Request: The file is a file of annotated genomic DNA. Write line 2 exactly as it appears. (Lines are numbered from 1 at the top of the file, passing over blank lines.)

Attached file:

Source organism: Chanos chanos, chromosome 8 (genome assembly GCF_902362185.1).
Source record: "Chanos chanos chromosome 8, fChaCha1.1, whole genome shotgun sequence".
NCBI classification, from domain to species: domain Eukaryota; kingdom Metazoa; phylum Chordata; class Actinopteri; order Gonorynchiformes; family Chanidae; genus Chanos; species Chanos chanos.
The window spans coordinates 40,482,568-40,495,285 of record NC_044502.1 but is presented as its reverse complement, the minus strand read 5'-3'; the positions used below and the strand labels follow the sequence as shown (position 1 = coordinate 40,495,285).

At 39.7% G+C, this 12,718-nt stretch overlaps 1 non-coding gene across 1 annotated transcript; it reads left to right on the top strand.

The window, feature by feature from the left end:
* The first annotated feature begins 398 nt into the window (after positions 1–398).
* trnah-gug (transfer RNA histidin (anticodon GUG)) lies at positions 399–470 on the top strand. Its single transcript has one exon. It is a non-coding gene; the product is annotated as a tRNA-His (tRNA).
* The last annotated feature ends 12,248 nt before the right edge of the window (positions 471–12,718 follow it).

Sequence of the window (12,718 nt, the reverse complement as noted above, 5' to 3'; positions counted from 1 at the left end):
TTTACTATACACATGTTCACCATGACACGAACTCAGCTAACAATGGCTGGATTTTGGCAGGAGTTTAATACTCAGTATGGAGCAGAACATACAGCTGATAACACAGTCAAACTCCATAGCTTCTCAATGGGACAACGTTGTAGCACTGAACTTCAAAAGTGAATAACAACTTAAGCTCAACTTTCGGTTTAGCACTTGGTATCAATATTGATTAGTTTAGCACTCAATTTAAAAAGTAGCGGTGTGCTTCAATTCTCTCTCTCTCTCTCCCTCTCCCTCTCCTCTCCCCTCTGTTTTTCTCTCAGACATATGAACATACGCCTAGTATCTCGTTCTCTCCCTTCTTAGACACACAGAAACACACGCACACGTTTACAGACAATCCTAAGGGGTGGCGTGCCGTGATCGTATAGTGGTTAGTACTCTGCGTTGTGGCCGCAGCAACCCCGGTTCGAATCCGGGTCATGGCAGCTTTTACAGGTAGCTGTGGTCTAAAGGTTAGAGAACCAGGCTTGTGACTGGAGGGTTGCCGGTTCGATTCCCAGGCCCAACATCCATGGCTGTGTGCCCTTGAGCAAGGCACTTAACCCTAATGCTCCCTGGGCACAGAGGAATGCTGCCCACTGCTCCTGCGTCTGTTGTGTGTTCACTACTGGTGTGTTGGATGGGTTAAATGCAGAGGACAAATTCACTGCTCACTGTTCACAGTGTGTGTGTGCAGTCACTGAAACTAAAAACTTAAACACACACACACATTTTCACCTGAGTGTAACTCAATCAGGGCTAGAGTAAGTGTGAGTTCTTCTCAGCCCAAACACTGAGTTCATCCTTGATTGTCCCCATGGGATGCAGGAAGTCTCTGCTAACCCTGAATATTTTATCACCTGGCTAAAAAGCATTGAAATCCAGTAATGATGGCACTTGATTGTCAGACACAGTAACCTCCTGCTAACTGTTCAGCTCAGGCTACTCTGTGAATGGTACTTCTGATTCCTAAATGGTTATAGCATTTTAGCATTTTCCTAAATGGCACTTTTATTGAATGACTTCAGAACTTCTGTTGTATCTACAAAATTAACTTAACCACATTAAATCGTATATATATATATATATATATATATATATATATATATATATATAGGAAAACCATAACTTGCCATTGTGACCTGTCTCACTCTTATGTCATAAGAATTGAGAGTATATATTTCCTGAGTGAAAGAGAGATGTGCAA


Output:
Source record: "Chanos chanos chromosome 8, fChaCha1.1, whole genome shotgun sequence".